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Policing the marketplace of ideas

How woke pressure groups are subverting big tech

Has social media censorship gone too far? This was the question many were forced to confront (yet again) last week, after Twitter banned Politics for All, a popular news aggregation service, for having “violated the rules on platform manipulation and spam”. The event united commentators from across the political spectrum in their bafflement and outrage; who or what shall be banned next, they wondered.

In recent years, tech censorship of political accounts, from Twitter banning Donald Trump to YouTube’s temporary removal of left-leaning website Novara Media, has been a subject of controversy, but Politics for All’s removal was noteworthy, given that the account is generally regarded as politically neutral. Additionally, it comes at a time when tech giants take increasingly strong positions around what’s regarded as “misinformation”, especially in relation to Coronavirus. In one of the most over-the-top examples, YouTube took down a video of David Davis outlining worries he had over vaccine passports.

Those who self-censored the most were Brexiteers and/or Conservatives

These bans, though quite the punishment, seem finite and immediate – a political pundit loses his or her voice, the world moves on. And yet, perhaps a less talked about but growing possibility, as tech giants extend their silencing powers, is that their decisions start to have commercial effects. The loss of an audience, even if for a political account, is clearly something that can have this kind of impact. But moreover, as the world moves online, and the tech giants view it as their job to choose who has “good” or “bad” views, the more potential there is for Silicon Valley to stifle trade, as well as financially incentivise a worldview.

This idea of commercial censorship has always been of some interest to me, ever since I investigated – in 2018 – artists who hide their opinions for commercial reasons. Those who self-censored the most were Brexiteers and/or Conservatives, who know their politics won’t go down well in the industries they represent. One only has to look at the case of Winston Marshall from Mumford & Sons – who received huge online backlash, having publicly praised a book by Andy Ngo, and felt compelled to quit his band – to see this phenomenon exists.

But will the internet exacerbate it? And is this already happening? I mentally returned to this idea when I saw a Twitter user say that they had been “permanently banned” from a New Zealand subreddit for recommending Kathleen Stock’s book, Material Girls. Although subreddits, I am told, run according to their creator’s (not Reddit’s) own rules, it reminded me of patterns we’ve seen elsewhere – also relating to books on transgenderism, one of the most contentious subject areas.

Last year, for instance, Abigail Shrier, who, like Stock, has written about transgenderism, in a book called Irreversible Damage: The Transgender Craze Seducing Our Daughters, found her commercial activities under threat because of her views (suggesting that transgenderism trends among girls are the result of a social contagions). Amazon’s LGBT+ employee group, Glamazon, urged the company to drop the book on its website, on the grounds that it violated its policy against selling books “that frame LGBTQ+ as a mental illness.” Amazon overruled Glamazon in the end, yet the story is troubling, revealing the power of pressure groups within online companies who view it as their job to take positions on people’s morality – and whether they should be able to participate in the online marketplace.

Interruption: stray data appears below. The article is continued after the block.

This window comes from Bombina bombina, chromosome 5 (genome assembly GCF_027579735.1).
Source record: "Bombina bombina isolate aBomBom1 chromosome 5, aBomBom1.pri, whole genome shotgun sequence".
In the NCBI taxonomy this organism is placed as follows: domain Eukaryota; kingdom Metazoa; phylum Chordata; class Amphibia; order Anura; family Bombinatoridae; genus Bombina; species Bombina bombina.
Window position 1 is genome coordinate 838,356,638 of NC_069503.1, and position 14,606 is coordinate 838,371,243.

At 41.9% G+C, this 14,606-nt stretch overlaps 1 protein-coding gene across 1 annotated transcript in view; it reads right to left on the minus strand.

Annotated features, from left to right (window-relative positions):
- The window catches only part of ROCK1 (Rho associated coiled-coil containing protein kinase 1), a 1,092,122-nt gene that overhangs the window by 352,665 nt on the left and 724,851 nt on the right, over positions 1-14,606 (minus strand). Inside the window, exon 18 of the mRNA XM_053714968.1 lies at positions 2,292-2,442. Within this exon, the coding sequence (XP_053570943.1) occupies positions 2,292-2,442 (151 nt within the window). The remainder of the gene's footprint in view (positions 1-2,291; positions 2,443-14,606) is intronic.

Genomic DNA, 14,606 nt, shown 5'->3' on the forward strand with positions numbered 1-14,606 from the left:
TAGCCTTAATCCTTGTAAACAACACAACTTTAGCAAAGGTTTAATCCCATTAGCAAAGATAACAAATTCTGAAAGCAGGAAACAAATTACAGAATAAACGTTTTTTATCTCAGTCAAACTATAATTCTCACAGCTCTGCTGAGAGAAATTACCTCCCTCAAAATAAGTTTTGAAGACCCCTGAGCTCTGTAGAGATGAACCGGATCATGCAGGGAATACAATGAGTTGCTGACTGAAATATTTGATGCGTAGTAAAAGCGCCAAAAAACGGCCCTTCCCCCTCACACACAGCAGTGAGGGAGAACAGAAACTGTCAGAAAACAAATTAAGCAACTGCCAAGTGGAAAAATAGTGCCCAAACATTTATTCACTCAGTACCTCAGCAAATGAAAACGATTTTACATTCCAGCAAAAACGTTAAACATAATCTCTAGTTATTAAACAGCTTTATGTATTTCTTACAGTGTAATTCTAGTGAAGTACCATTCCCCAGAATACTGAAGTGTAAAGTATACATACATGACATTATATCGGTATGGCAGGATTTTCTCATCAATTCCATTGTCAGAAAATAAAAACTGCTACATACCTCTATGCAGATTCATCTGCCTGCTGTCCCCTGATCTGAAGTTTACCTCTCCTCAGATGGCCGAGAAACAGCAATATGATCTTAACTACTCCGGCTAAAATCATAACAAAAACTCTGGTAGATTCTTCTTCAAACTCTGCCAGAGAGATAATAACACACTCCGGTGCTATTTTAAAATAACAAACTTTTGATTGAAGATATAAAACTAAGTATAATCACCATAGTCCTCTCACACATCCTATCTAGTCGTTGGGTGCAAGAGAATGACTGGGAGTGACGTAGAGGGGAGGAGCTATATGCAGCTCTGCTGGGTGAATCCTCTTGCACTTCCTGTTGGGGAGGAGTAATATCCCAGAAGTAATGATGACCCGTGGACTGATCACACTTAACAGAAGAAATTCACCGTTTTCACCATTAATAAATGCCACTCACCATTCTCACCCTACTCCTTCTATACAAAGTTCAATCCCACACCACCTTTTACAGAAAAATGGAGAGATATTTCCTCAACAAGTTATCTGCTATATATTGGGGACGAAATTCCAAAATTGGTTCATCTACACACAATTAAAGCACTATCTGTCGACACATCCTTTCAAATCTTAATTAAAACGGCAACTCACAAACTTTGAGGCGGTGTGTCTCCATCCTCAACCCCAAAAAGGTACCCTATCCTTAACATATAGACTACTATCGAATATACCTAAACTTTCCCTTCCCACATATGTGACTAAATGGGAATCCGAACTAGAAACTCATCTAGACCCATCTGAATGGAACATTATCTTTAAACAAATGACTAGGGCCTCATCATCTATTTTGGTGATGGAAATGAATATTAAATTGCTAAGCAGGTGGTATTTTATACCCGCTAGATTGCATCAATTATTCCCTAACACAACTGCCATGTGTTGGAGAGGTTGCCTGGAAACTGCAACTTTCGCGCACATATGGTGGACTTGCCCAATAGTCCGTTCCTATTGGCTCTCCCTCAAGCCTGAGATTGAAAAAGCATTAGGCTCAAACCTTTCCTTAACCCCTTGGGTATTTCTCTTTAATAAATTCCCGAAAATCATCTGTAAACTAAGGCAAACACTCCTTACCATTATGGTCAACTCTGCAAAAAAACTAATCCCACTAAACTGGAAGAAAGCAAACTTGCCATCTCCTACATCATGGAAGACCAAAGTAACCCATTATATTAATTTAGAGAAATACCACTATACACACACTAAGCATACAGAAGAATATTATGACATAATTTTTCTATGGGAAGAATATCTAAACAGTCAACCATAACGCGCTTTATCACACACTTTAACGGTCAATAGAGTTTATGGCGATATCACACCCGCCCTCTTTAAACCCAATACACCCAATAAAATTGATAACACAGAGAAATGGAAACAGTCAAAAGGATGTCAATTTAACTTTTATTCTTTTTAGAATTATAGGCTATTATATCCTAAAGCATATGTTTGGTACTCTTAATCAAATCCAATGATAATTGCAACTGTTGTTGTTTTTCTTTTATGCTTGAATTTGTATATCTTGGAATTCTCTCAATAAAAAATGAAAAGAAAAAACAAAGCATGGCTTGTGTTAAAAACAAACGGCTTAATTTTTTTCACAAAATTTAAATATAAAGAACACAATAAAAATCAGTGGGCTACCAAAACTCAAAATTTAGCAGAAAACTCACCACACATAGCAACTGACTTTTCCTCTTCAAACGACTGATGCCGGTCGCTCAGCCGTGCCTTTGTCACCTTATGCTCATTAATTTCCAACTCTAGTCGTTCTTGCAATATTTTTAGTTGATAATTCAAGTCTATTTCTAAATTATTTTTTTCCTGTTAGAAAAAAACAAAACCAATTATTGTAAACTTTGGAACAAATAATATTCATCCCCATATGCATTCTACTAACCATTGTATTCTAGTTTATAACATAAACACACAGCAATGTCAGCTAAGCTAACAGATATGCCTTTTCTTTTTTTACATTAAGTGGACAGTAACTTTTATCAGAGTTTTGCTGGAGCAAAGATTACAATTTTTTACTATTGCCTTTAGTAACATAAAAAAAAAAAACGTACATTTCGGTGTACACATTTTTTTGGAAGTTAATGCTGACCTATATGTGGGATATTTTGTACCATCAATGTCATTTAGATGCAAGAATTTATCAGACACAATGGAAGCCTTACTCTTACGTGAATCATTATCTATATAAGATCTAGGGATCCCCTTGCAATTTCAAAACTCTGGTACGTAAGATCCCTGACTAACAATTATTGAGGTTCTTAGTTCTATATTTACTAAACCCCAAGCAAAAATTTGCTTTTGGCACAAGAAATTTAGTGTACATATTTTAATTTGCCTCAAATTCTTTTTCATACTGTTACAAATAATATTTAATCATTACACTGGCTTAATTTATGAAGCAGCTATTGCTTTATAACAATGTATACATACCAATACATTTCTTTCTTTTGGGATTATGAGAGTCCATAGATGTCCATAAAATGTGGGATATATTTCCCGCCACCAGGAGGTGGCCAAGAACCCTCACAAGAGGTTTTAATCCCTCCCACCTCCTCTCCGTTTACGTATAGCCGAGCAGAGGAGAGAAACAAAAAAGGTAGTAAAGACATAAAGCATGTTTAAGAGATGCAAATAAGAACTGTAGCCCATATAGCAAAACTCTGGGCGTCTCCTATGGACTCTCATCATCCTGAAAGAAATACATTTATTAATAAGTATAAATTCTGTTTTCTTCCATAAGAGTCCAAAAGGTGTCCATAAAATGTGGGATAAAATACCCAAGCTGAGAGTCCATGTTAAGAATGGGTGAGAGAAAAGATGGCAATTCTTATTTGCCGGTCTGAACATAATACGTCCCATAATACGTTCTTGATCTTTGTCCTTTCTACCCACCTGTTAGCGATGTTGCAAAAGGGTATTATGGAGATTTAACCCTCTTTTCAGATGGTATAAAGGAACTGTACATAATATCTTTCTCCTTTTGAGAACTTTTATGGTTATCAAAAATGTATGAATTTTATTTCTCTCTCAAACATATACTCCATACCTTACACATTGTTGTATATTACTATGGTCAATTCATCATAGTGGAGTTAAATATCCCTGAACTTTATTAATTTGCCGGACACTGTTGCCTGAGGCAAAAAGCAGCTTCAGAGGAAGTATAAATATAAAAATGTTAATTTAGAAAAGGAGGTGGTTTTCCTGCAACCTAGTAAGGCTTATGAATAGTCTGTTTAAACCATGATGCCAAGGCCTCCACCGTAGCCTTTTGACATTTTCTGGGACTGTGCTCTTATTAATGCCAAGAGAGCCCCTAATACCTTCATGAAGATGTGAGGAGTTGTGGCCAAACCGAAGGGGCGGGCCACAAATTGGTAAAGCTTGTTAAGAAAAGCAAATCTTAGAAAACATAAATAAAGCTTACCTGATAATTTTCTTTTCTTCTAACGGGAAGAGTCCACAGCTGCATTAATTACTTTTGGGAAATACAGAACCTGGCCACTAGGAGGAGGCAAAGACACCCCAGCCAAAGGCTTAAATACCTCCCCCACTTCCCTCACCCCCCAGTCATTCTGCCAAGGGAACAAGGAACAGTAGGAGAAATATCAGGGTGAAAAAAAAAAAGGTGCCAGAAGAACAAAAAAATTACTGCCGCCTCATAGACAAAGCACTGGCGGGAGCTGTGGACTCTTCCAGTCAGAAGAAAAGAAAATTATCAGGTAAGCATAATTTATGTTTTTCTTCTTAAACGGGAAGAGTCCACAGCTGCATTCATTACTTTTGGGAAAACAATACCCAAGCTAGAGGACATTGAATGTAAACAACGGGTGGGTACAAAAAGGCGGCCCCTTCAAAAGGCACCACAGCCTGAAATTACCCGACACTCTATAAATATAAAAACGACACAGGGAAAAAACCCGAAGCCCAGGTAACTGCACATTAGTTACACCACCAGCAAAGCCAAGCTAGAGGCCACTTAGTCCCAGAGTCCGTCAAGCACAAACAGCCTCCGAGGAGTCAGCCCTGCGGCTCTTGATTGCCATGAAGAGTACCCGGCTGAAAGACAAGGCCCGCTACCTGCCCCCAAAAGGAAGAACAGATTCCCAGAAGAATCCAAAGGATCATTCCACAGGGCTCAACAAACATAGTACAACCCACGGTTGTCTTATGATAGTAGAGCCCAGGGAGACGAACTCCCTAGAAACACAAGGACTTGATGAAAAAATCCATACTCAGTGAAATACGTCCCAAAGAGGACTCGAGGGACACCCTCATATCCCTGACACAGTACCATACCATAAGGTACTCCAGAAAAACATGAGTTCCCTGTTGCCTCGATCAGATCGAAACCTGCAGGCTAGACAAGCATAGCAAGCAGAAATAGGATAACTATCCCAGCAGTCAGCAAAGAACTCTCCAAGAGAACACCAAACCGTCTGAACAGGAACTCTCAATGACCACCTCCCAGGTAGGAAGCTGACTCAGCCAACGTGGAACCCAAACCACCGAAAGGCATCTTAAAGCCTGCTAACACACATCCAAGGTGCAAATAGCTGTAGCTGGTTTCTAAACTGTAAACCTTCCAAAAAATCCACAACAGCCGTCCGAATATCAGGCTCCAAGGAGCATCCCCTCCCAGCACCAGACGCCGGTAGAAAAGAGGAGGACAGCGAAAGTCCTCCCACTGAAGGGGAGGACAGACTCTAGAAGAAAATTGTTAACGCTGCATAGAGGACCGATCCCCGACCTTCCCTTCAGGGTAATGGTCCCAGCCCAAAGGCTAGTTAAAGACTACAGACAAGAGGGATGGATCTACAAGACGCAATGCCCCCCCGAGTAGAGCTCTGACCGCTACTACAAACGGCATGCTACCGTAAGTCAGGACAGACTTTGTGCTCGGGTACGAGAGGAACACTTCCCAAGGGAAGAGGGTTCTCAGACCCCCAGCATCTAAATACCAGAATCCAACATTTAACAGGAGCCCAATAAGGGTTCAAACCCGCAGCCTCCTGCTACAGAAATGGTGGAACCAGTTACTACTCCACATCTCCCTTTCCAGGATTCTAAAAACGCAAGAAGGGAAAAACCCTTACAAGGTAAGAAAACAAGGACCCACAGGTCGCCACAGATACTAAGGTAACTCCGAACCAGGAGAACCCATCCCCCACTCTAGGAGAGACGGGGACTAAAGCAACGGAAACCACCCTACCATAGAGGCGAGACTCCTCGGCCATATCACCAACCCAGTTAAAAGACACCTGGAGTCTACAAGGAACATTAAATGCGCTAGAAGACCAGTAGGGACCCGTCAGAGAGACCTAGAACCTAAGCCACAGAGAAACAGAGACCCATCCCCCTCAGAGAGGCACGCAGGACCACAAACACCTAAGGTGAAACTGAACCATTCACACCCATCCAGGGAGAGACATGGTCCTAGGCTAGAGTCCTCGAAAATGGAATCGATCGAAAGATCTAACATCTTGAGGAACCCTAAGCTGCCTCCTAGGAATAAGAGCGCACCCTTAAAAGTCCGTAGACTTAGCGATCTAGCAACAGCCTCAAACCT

Sellers will be motivated to hide their politics

Another similar incident occurred at Hachette UK, where employees threatened to stop work on JK Rowling’s new book due to her views on gender. As with Shrier, this was a “close shave” event; the company ultimately told its activist members that they would not get their way. But what happens when an author does not have the power of Rowling – or even Shrier, whose book sold well? What can we expect as these lobby groups become louder and more effective organisers?

I do not think it unrealistic to imagine in the future that online companies will take much stronger lines on who gets to trade. Amazon, for example, has its own director of book content risk, as well as its own “internal process for evaluating the appropriateness of books”. How long does it take until this criteria is extended, or the remit of what’s “appropriate” gets changed in some way?

Moreover, one imagines that – like the artists I spoke to in 2018 – sellers will be motivated to hide their politics, or, even worse, incentivised towards a worldview, so as to make themselves more commercially viable. Already LinkedIn and Instagram, among others, invite one to advertise their “pronouns”, an action which many people view as ideological, no matter what the latest series of Sex and the City, in which Miranda is invited to share her pronouns, tells us. But how many would go against their own convictions, and enter she/her in the box, if it bettered their trading position?

The Conservative counter-argument to this train of thought is, of course, that every online host can decide who can access to his platform, rather like a restaurant can choose who dines in its premises. But the trouble is, unlike restaurants, there aren’t many online platforms, and when someone is banned or cancelled, they are left with little other options to use instead. It is but another reason to worry about the monopolies. As with the loss of an innocuous news aggregator Twitter account, a two-tier trade society would be no fun at all.


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